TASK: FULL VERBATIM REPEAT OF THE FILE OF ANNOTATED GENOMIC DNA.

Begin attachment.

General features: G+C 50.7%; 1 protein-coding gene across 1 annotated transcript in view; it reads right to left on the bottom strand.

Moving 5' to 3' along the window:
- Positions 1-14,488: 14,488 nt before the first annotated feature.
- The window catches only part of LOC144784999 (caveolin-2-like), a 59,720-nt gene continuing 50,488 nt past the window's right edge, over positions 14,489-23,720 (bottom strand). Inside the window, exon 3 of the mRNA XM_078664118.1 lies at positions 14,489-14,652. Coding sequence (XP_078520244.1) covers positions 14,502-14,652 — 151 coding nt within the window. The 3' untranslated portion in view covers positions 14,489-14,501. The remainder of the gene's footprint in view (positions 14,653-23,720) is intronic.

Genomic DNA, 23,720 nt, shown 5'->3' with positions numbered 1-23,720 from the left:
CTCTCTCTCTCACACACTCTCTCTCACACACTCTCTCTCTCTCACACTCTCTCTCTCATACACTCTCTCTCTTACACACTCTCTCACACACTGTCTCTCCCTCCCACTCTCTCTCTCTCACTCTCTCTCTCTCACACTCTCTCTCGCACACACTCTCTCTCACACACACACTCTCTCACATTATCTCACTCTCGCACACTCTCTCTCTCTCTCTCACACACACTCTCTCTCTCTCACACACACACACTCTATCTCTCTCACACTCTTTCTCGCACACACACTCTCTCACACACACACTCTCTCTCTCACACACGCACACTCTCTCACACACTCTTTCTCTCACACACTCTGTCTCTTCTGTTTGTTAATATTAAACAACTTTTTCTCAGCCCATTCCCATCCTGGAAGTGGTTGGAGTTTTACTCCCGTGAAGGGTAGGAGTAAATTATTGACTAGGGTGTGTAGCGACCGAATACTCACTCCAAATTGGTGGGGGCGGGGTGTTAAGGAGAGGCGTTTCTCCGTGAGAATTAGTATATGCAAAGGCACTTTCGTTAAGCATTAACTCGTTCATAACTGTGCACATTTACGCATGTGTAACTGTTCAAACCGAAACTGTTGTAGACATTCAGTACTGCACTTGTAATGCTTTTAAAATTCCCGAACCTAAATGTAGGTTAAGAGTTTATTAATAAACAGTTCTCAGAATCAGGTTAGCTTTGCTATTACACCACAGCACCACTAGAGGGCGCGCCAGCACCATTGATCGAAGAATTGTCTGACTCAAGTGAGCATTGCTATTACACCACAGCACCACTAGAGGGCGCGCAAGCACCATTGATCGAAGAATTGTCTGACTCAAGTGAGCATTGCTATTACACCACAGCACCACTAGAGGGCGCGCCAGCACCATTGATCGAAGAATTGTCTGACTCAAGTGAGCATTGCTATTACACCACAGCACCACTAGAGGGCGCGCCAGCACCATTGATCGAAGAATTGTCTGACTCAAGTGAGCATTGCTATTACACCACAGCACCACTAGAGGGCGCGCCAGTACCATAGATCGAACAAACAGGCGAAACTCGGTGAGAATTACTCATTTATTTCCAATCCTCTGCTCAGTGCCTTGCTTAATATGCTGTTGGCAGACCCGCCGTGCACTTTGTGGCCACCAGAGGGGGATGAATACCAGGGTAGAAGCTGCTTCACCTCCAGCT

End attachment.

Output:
General features: G+C 50.7%; 1 protein-coding gene across 1 annotated transcript in view; it reads right to left on the bottom strand.

Moving 5' to 3' along the window:
- Positions 1-14,488: 14,488 nt before the first annotated feature.
- The window catches only part of LOC144784999 (caveolin-2-like), a 59,720-nt gene continuing 50,488 nt past the window's right edge, over positions 14,489-23,720 (bottom strand). Inside the window, exon 3 of the mRNA XM_078664118.1 lies at positions 14,489-14,652. Coding sequence (XP_078520244.1) covers positions 14,502-14,652 — 151 coding nt within the window. The 3' untranslated portion in view covers positions 14,489-14,501. The remainder of the gene's footprint in view (positions 14,653-23,720) is intronic.

Genomic DNA, 23,720 nt, shown 5'->3' with positions numbered 1-23,720 from the left:
CTCTCTCTCTCACACACTCTCTCTCACACACTCTCTCTCTCTCACACTCTCTCTCTCATACACTCTCTCTCTTACACACTCTCTCACACACTGTCTCTCCCTCCCACTCTCTCTCTCTCACTCTCTCTCTCTCACACTCTCTCTCGCACACACTCTCTCTCACACACACACTCTCTCACATTATCTCACTCTCGCACACTCTCTCTCTCTCTCTCACACACACTCTCTCTCTCTCACACACACACACTCTATCTCTCTCACACTCTTTCTCGCACACACACTCTCTCACACACACACTCTCTCTCTCACACACGCACACTCTCTCACACACTCTTTCTCTCACACACTCTGTCTCTTCTGTTTGTTAATATTAAACAACTTTTTCTCAGCCCATTCCCATCCTGGAAGTGGTTGGAGTTTTACTCCCGTGAAGGGTAGGAGTAAATTATTGACTAGGGTGTGTAGCGACCGAATACTCACTCCAAATTGGTGGGGGCGGGGTGTTAAGGAGAGGCGTTTCTCCGTGAGAATTAGTATATGCAAAGGCACTTTCGTTAAGCATTAACTCGTTCATAACTGTGCACATTTACGCATGTGTAACTGTTCAAACCGAAACTGTTGTAGACATTCAGTACTGCACTTGTAATGCTTTTAAAATTCCCGAACCTAAATGTAGGTTAAGAGTTTATTAATAAACAGTTCTCAGAATCAGGTTAGCTTTGCTATTACACCACAGCACCACTAGAGGGCGCGCCAGCACCATTGATCGAAGAATTGTCTGACTCAAGTGAGCATTGCTATTACACCACAGCACCACTAGAGGGCGCGCAAGCACCATTGATCGAAGAATTGTCTGACTCAAGTGAGCATTGCTATTACACCACAGCACCACTAGAGGGCGCGCCAGCACCATTGATCGAAGAATTGTCTGACTCAAGTGAGCATTGCTATTACACCACAGCACCACTAGAGGGCGCGCCAGCACCATTGATCGAAGAATTGTCTGACTCAAGTGAGCATTGCTATTACACCACAGCACCACTAGAGGGCGCGCCAGTACCATAGATCGAACAAACAGGCGAAACTCGGTGAGAATTACTCATTTATTTCCAATCCTCTGCTCAGTGCCTTGCTTAATATGCTGTTGGCAGACCCGCCGTGCACTTTGTGGCCACCAGAGGGGGATGAATACCAGGGTAGAAGCTGCTTCACCTCCAGCT